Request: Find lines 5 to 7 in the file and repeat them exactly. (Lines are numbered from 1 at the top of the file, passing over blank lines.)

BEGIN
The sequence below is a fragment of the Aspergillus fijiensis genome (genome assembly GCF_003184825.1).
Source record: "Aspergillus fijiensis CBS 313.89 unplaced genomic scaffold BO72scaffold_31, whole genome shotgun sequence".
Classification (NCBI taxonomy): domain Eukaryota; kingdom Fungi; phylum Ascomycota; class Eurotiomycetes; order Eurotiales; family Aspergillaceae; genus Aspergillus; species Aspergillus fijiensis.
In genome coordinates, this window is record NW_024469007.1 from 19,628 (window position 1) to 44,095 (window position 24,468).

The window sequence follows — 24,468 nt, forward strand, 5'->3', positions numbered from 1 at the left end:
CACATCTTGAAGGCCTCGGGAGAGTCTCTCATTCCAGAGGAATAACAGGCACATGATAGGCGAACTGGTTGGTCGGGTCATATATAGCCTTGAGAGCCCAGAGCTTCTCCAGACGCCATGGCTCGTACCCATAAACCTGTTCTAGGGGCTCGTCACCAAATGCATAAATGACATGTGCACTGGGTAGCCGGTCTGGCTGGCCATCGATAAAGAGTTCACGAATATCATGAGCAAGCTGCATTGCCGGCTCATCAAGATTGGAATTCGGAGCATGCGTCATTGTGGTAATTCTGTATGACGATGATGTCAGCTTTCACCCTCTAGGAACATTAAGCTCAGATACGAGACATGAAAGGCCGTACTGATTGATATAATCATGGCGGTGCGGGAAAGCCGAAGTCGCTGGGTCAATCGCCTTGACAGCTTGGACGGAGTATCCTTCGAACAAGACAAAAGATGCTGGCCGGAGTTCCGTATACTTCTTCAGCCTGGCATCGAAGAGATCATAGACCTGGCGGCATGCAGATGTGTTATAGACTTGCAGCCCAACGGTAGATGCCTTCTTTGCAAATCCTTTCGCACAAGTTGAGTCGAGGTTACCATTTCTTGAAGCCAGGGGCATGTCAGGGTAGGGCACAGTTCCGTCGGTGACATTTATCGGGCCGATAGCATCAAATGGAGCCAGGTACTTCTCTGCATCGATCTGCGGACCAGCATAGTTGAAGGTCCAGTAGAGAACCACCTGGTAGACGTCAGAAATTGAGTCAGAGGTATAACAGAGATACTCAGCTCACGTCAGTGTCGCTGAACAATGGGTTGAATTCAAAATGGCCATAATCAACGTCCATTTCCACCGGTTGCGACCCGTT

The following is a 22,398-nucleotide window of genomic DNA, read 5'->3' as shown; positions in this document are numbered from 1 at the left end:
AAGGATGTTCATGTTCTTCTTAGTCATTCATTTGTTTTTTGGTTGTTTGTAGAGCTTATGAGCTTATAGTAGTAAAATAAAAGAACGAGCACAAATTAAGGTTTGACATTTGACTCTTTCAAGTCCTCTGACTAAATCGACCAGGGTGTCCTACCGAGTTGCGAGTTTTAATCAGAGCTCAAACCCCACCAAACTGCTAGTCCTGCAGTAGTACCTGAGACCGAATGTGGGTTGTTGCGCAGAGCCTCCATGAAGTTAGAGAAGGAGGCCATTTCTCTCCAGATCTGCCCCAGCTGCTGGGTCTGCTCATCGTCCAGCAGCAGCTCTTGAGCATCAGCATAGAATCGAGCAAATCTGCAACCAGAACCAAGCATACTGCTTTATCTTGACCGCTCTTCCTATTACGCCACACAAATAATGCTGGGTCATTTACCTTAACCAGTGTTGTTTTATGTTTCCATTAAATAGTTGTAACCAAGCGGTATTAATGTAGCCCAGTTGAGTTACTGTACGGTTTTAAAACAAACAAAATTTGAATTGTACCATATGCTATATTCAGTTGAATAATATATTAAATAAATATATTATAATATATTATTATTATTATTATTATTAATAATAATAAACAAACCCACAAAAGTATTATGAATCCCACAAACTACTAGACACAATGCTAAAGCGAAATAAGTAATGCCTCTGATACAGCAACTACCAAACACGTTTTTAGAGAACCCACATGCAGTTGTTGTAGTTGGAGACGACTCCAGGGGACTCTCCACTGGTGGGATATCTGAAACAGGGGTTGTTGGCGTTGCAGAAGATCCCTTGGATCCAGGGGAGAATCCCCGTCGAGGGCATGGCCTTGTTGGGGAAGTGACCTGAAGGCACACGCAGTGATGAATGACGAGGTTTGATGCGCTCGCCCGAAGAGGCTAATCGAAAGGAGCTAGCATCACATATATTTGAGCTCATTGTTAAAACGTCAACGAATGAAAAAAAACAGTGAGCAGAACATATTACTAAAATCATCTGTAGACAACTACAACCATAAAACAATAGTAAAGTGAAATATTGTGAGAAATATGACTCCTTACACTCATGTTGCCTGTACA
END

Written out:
The window sequence follows — 24,468 nt, forward strand, 5'->3', positions numbered from 1 at the left end:
CACATCTTGAAGGCCTCGGGAGAGTCTCTCATTCCAGAGGAATAACAGGCACATGATAGGCGAACTGGTTGGTCGGGTCATATATAGCCTTGAGAGCCCAGAGCTTCTCCAGACGCCATGGCTCGTACCCATAAACCTGTTCTAGGGGCTCGTCACCAAATGCATAAATGACATGTGCACTGGGTAGCCGGTCTGGCTGGCCATCGATAAAGAGTTCACGAATATCATGAGCAAGCTGCATTGCCGGCTCATCAAGATTGGAATTCGGAGCATGCGTCATTGTGGTAATTCTGTATGACGATGATGTCAGCTTTCACCCTCTAGGAACATTAAGCTCAGATACGAGACATGAAAGGCCGTACTGATTGATATAATCATGGCGGTGCGGGAAAGCCGAAGTCGCTGGGTCAATCGCCTTGACAGCTTGGACGGAGTATCCTTCGAACAAGACAAAAGATGCTGGCCGGAGTTCCGTATACTTCTTCAGCCTGGCATCGAAGAGATCATAGACCTGGCGGCATGCAGATGTGTTATAGACTTGCAGCCCAACGGTAGATGCCTTCTTTGCAAATCCTTTCGCACAAGTTGAGTCGAGGTTACCATTTCTTGAAGCCAGGGGCATGTCAGGGTAGGGCACAGTTCCGTCGGTGACATTTATCGGGCCGATAGCATCAAATGGAGCCAGGTACTTCTCTGCATCGATCTGCGGACCAGCATAGTTGAAGGTCCAGTAGAGAACCACCTGGTAGACGTCAGAAATTGAGTCAGAGGTATAACAGAGATACTCAGCTCACGTCAGTGTCGCTGAACAATGGGTTGAATTCAAAATGGCCATAATCAACGTCCATTTCCACCGGTTGCGACCCGTT

The following is a 22,398-nucleotide window of genomic DNA, read 5'->3' as shown; positions in this document are numbered from 1 at the left end: